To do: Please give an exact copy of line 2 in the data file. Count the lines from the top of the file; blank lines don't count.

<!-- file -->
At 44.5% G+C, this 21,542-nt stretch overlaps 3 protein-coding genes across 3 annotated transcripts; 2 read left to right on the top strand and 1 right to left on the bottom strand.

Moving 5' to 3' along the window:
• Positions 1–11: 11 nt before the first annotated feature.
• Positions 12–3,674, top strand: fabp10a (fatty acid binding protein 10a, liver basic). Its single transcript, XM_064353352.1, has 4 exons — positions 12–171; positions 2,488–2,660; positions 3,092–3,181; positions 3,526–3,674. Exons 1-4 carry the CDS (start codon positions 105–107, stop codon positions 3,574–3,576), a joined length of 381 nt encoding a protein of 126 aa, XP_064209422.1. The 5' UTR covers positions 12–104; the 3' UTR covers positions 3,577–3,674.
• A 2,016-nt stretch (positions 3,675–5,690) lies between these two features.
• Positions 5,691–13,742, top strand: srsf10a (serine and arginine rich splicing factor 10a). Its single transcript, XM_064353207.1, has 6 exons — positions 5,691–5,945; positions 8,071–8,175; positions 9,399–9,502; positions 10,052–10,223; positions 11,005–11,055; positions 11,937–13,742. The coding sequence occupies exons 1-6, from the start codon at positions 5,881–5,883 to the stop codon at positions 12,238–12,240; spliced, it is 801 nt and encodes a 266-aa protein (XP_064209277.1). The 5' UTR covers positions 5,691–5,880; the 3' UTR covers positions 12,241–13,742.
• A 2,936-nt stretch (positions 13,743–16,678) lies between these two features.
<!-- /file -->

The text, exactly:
Moving 5' to 3' along the window: